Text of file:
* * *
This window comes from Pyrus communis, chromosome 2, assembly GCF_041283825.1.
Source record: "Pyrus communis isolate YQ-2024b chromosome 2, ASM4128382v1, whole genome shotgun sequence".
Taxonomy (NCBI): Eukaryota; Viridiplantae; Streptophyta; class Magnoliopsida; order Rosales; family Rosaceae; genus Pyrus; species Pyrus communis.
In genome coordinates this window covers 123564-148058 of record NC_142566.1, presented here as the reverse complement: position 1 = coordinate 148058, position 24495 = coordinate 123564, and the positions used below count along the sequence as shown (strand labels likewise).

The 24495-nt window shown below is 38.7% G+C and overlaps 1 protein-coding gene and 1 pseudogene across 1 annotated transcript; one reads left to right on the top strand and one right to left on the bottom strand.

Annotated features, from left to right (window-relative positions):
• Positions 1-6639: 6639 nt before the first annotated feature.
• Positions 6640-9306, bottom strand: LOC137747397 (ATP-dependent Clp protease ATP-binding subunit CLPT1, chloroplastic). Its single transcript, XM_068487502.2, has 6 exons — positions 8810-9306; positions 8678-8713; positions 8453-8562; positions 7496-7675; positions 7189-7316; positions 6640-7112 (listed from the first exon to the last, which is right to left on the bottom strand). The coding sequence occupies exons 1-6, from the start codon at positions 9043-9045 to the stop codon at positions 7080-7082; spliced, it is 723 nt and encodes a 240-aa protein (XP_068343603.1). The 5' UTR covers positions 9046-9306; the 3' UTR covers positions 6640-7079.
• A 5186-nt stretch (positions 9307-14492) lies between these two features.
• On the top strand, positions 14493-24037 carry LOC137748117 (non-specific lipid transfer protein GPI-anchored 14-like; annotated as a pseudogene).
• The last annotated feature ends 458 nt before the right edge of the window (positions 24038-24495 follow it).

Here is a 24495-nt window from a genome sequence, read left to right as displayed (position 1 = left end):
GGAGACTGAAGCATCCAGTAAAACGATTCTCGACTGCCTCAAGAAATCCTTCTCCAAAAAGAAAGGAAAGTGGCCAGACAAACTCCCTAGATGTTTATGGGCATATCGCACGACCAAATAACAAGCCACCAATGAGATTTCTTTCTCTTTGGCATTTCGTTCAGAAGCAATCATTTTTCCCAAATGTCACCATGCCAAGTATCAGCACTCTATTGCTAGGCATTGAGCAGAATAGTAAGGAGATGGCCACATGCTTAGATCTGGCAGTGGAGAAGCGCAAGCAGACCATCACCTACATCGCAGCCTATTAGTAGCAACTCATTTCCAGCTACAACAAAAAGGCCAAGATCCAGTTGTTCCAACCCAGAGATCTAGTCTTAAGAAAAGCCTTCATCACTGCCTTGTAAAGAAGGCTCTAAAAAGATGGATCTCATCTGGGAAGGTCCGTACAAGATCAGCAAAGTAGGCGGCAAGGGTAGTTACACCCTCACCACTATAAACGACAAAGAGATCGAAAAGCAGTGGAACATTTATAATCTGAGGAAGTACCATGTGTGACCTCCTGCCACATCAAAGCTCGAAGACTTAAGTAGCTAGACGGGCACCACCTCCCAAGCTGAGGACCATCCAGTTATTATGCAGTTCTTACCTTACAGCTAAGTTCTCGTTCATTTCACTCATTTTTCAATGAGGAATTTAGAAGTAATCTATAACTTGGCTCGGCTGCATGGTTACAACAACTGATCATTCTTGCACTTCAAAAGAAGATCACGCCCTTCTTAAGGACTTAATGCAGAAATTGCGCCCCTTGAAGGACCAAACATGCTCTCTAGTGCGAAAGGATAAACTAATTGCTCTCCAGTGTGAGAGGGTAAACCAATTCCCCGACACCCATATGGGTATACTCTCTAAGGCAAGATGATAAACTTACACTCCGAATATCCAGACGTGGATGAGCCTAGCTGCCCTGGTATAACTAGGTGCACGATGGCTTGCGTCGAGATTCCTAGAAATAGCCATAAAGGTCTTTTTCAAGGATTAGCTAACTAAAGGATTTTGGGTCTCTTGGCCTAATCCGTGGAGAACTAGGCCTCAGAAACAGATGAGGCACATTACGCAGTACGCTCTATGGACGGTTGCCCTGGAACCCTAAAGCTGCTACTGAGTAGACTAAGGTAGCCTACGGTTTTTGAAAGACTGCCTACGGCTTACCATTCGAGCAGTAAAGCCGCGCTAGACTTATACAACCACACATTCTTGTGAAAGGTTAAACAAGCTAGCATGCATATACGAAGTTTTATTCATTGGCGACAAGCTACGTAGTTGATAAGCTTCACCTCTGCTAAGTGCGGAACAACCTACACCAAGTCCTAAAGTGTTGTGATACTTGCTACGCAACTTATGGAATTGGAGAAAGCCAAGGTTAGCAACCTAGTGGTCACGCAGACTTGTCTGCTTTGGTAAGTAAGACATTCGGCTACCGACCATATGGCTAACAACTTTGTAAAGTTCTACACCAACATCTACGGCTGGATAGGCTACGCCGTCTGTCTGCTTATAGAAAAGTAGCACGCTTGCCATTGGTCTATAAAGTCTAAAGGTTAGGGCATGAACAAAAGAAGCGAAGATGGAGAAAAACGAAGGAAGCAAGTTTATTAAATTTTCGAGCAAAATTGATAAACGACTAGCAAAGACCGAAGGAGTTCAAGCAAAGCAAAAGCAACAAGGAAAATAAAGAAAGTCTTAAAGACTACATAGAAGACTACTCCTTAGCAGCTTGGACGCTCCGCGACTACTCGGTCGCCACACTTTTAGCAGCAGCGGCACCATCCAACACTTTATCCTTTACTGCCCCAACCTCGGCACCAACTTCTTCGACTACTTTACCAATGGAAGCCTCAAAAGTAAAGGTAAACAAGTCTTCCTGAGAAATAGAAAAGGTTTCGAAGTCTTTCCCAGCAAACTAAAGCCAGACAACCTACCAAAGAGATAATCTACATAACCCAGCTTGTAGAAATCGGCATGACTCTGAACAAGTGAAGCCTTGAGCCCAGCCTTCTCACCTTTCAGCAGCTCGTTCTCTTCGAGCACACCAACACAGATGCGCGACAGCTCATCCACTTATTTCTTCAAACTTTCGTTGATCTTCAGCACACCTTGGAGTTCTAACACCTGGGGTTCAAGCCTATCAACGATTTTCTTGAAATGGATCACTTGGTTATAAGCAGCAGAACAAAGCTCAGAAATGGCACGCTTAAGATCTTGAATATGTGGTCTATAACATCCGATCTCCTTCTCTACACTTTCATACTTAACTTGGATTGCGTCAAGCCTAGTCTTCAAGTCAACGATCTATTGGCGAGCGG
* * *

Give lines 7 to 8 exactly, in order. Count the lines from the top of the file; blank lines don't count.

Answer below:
• Positions 1-6639: 6639 nt before the first annotated feature.
• Positions 6640-9306, bottom strand: LOC137747397 (ATP-dependent Clp protease ATP-binding subunit CLPT1, chloroplastic). Its single transcript, XM_068487502.2, has 6 exons — positions 8810-9306; positions 8678-8713; positions 8453-8562; positions 7496-7675; positions 7189-7316; positions 6640-7112 (listed from the first exon to the last, which is right to left on the bottom strand). The coding sequence occupies exons 1-6, from the start codon at positions 9043-9045 to the stop codon at positions 7080-7082; spliced, it is 723 nt and encodes a 240-aa protein (XP_068343603.1). The 5' UTR covers positions 9046-9306; the 3' UTR covers positions 6640-7079.